Lookin’ back — way back
To the editor:
While visiting a voting center I was thanked for my service and the mention of a free lunch at Pappy’s Bar-B-Que, honoring all vets and the Loyalty Day parade which was so great.
Yes, Clay County is proud of all veterans. I’m reminded of WWI when our local draft board had sent notices a couple of times for a fellow for induction and he failed to show up. Last time being said that if hidn’t show, the Sheriff would come and pick him up for the shipment. Reading this in my Clay County Answers, I was telling a farmer from down county-way that the man in question shot his big toe off so he wouldn’t have to go. The farmer shut my mouth up when he told me that the man was his nephew.
I said at the polling site a few didn’t earn the thanks, as not all served honorable, however 99 percent did and some gave all.
Thinking way back, I remember when many went to Canada to escape the draft and President Carter granted amnesty and those that came back, most came through Fort Harrison, Indiana having long hair, wild beards, etc. and all acted as though they were a much better bunch of people and we had to treat them with the utmost kindness, always asking and thanking them for their indulgence in our military ways of doing things. That’s the only time I ever hated haircuts that they didn’t get.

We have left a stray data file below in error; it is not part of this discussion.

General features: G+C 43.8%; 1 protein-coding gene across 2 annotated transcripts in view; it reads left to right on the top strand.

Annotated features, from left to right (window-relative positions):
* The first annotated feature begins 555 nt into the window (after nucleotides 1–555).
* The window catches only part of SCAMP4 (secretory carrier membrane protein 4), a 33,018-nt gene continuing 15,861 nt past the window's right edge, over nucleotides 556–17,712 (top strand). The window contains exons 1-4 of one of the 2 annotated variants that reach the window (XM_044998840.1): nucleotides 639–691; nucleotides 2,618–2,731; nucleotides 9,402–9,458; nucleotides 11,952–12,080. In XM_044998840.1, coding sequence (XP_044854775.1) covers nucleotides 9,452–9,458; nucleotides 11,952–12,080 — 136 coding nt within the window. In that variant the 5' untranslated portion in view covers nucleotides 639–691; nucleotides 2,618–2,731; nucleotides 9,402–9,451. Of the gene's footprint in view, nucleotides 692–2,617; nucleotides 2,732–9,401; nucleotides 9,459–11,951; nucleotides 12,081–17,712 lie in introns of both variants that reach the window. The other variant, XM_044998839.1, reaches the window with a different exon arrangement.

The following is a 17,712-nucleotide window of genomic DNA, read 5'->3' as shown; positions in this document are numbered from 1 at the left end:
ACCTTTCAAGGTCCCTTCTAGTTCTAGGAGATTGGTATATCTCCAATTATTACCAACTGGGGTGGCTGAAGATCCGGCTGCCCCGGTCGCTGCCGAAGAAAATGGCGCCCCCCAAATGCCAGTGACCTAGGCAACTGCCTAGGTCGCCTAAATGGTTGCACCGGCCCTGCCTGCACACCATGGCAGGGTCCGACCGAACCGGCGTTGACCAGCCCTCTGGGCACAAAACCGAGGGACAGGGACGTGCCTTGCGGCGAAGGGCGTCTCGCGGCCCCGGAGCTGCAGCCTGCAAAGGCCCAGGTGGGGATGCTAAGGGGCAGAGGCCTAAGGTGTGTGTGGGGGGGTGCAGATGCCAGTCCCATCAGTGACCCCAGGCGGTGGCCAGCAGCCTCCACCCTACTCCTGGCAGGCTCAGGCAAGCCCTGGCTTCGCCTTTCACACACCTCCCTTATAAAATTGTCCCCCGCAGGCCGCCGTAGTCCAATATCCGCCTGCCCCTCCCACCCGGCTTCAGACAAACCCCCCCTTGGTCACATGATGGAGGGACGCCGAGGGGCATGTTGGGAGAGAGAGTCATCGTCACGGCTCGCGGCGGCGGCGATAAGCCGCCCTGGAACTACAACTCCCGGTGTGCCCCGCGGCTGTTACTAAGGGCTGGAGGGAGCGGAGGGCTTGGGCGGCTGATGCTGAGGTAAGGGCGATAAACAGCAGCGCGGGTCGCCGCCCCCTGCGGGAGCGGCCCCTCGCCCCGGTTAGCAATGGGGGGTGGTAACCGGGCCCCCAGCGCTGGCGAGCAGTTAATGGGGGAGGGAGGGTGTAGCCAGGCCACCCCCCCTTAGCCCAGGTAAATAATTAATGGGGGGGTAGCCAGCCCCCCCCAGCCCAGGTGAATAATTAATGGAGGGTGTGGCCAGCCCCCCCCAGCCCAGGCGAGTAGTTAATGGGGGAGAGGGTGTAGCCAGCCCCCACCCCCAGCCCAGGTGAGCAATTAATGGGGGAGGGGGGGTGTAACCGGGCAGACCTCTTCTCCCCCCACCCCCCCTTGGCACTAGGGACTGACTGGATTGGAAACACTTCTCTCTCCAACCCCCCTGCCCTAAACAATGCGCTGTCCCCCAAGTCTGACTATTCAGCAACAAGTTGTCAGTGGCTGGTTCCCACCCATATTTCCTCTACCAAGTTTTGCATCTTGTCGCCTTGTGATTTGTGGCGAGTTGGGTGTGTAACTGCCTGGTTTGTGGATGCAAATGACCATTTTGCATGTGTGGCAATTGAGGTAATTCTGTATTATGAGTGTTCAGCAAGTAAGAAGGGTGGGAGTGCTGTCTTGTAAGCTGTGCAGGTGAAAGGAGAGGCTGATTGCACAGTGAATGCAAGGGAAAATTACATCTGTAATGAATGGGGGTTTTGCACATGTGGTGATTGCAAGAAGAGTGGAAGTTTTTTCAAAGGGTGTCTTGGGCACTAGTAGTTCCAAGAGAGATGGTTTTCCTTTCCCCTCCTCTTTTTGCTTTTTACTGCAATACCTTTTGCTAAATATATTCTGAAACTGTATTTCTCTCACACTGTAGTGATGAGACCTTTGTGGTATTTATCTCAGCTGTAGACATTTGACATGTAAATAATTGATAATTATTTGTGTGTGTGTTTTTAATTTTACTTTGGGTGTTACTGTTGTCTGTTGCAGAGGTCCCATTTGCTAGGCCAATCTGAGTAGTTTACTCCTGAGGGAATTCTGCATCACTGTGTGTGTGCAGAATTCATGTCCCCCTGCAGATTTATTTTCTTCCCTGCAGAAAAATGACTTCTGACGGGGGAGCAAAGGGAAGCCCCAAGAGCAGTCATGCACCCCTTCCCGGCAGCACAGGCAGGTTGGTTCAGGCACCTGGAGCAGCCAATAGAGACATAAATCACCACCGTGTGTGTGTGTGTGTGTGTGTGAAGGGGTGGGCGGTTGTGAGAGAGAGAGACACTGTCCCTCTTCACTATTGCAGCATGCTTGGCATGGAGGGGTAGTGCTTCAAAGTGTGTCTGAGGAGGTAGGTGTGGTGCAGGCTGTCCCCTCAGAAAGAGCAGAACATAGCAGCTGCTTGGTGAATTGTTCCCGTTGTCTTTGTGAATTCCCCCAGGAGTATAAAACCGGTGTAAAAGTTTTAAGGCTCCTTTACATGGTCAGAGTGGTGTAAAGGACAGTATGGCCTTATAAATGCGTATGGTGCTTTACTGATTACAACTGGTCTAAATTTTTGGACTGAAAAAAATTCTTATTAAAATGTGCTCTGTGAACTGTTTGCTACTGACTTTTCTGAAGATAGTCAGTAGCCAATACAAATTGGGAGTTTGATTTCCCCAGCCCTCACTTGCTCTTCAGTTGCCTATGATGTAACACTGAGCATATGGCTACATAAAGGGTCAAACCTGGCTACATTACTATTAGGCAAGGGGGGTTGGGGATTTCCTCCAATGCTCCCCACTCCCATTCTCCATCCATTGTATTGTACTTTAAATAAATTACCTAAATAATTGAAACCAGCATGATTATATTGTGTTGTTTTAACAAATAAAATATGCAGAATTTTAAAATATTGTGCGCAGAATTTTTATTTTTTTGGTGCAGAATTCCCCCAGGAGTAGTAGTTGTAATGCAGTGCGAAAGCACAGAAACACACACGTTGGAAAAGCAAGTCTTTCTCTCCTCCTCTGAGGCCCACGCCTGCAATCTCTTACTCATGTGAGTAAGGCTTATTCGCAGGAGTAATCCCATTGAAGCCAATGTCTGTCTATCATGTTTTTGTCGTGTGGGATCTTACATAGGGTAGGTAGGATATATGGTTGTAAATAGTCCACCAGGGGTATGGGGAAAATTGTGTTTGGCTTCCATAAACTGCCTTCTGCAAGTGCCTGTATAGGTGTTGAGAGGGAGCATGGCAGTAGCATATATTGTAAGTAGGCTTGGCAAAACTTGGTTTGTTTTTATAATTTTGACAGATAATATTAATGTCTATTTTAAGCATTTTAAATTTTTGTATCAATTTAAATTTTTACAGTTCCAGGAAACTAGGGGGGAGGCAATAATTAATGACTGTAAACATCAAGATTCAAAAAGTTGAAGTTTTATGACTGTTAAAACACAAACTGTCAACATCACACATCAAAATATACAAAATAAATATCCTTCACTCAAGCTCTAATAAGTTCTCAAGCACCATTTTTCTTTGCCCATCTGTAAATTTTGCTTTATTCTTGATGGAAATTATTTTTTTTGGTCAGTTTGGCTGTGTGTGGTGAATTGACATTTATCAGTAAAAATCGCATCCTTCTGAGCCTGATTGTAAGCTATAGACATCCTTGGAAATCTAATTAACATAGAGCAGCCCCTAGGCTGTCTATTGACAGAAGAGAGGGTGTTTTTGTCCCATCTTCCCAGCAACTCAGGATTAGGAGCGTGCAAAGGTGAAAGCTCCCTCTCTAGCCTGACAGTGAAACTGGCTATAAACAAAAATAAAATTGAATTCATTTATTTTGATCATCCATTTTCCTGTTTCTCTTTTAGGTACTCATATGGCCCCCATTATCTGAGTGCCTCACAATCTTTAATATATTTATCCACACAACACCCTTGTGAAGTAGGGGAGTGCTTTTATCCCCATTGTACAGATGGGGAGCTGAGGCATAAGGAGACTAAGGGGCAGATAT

They received the kindness treatment as we had orders to respect their rights.
I had volunteered for police work and went to two different police schools and my first job back in Indiana was picking up AWOL servicemen.
Yes, I arrested some from Clay County, also two cousins and heard all kinds of stories from these AWOL soliders serving all over Indiana. I could pick up AWOLs from right at the bridge from Kentucky to Indiana whereas soldiers would bus to Louisville and hike the bridge (Red Skelton Bridge) to Jeffersonville.
I could sit at the bridge and issue PMP passes and turn them around, sending them back to Fort Knox, Kentucky.
Later, after hearing all the stories, volunteering for recruitment duty, I worked at Vincennes for several years as a recruiter career counselor and had very few ever turn in or be picked up there.
Being transferred to Clay County for two years recruiting, that’s when I continued to always tell the kids, “The service is what you make it. Lots of time on your hands; take advantage of it. Volunteer for service schools, learn trades to help you.”
I sent many back to their high school and some I drove back, telling them they should graduate and have a talk with their high school counselors.
I don’t remember any of the enlisters went AWOL. I lost one on a second enlistment from Brazil in the Vietnam conflict and I honored him and his mother for their service.
“Sarge” Marion Eveland Jr.